China's hostile intentions towards Taiwan are also clearly apparent from two recent reports. The first was an account on 24 October 1996 by AP-Dow Jones News Service, which indicated that Chinese troops had held war games in the Canton Military region in mid-October and had practiced "invading a well-defended island." During the war games, the "Red Army" attacked and the "Blue Army" defended. The PLA is generally referred to as the Red Army, while blue is generally associated with the Kuomintang's military forces.
The second report was a study by the US Office of Naval Intelligence, which became public in mid-November 1996. It analyzed the Chinese military exercises of February-March 1996, and concluded that they constituted a series of full-dress rehearsals for a possible future all-out invasion of Taiwan. Key parts of the Navy's study were published by Defense Weekly magazine in its November 12th 1996 issue.
The report stated that the operation was code-named Strait 961, and was carried out in three separately announced rounds, involving combined-force operations and missile firings to a target area less than 35 miles from Taiwan. The Navy report concluded that the war games were part of a unified invasion plan, and not a series of distinct exercises as Beijing tried to suggest.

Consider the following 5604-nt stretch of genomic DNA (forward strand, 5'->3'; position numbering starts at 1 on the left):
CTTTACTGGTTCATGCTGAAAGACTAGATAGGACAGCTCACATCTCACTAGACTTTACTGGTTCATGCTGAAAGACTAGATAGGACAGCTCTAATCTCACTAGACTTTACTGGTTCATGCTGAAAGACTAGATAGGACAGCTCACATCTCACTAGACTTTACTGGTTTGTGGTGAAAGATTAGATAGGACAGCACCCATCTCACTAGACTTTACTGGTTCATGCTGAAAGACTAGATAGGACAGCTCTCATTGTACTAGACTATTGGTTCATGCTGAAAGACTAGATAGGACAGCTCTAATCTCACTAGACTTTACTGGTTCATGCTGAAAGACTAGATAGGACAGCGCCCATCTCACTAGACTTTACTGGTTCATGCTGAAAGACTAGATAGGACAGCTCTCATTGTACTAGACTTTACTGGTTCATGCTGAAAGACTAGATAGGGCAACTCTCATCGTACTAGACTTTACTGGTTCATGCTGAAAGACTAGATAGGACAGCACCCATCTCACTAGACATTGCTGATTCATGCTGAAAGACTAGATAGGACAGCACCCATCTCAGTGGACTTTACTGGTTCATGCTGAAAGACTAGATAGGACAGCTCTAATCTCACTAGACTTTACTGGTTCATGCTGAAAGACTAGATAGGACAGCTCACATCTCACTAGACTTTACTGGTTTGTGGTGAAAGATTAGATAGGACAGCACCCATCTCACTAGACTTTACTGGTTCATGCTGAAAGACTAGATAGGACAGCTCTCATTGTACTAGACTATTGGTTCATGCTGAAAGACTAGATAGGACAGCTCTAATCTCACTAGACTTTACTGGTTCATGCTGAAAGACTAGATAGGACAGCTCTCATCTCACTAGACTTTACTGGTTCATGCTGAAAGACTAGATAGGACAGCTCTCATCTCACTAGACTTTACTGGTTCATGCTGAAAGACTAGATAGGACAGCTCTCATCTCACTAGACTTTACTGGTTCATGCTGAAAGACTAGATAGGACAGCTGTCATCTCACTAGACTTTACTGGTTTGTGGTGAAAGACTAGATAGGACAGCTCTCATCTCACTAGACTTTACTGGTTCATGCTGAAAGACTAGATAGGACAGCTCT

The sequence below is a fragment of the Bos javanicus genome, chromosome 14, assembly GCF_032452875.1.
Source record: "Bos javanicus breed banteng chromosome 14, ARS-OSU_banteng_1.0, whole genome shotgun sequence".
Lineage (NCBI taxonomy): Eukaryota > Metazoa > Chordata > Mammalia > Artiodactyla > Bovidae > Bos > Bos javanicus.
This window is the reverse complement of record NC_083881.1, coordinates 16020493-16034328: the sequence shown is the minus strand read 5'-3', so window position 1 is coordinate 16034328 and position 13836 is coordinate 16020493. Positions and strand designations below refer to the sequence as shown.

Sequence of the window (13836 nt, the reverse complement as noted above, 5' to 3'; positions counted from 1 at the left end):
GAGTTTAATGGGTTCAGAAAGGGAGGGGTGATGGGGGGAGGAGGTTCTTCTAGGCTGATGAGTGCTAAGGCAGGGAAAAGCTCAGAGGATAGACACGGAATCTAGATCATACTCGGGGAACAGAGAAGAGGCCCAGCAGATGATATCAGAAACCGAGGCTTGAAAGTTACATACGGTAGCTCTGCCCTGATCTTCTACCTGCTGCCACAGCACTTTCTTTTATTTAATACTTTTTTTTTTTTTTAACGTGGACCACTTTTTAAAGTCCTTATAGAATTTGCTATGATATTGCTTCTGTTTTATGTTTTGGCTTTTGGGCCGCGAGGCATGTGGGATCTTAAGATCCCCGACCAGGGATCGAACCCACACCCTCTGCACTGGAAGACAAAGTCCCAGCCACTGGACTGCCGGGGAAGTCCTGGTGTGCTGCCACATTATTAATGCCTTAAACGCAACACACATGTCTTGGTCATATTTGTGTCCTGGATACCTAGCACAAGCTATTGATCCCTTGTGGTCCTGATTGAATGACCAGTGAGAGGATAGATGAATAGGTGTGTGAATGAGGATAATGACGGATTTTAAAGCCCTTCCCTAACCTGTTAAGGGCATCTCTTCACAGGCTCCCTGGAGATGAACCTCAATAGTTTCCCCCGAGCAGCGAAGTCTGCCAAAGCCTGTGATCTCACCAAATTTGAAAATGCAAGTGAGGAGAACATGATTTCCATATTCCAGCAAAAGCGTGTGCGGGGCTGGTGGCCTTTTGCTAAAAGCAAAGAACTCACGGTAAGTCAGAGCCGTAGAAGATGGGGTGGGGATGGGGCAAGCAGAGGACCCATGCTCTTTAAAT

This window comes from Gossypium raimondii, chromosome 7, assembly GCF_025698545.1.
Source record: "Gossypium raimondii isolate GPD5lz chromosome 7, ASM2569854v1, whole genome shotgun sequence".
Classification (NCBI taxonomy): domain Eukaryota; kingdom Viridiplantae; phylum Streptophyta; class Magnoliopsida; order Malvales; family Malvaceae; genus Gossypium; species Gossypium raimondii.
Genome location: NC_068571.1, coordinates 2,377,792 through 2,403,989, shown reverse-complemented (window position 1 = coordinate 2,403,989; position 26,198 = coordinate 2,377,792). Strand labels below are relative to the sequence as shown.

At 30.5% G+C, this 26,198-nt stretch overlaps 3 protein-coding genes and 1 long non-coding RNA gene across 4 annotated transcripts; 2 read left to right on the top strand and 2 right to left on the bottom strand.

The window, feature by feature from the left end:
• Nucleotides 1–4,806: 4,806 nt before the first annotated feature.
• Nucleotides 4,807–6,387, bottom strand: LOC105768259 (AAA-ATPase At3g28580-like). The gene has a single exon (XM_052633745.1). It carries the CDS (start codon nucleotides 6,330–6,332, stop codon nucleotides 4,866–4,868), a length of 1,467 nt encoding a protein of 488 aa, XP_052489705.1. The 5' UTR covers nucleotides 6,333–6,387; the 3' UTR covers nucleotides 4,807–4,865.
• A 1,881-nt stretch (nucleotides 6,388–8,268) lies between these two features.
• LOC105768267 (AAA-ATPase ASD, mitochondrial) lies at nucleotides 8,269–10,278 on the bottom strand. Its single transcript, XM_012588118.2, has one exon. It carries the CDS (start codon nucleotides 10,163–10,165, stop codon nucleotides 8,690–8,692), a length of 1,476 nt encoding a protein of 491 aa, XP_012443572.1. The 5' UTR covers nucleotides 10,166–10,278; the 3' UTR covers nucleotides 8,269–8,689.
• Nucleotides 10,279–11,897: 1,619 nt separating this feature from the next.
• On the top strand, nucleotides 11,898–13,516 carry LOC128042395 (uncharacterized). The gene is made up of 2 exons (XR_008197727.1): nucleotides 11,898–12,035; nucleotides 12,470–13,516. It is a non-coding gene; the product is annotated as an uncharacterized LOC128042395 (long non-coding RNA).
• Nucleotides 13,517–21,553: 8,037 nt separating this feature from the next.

The 10 October 1996 issue of the Far Eastern Economic Review published an article indicating that France is planning to sell an aircraft carrier to China, in spite of a European Union embargo on arms sales to China.
The ship in question is the Clemenceau, which is scheduled for decommissioning next year. The ship can carry up to 30 combat aircraft.
The issue came up during the September 1996 visit to France of a high-level Chinese military delegation led by admiral Liu Huaqing, China's military chief and father of the Chinese navy.
China has long been shopping for an aircraft carrier, and was earlier considering purchasing S/VTOL carriers from the Ukraine and Spain.
Interestingly, the FEER article reports that the French military is not supportive of the sale. A French defense source was quoted as saying: "To sell China the Clemenceau will send a very bad signal. China, after all is a totalitarian country, and has shown itself to be very aggressive towards a democratic Taiwan."
Taiwan Communiqué comment: It would indeed be a wrong move for France to even consider the sale of the aircraft carrier to China. It would tell the Chinese authorities that they can repress their own people and threaten other nations around them, such as Tibet and Taiwan, without any effect on its international standing.
It would also be detrimental to stability in East Asia and set off a scramble by South Korea, Japan, Taiwan, the Philippines, Indonesia, and even Vietnam to find military ways to counter the extended Chinese influence across the international waterways along the Western Pacific Rim.
The 30 October 1996 issue of the New York Times carried an extensive investigative article, which examined the illegal diversion of McDonnell Douglas machinery by CATIC, China's state-run airplane manufacturing company to a military plant near Shanghai manufacturing Silkworm missiles. The article reported that the US Commerce Department had referred the issue to the Justice Department for possible prosecution.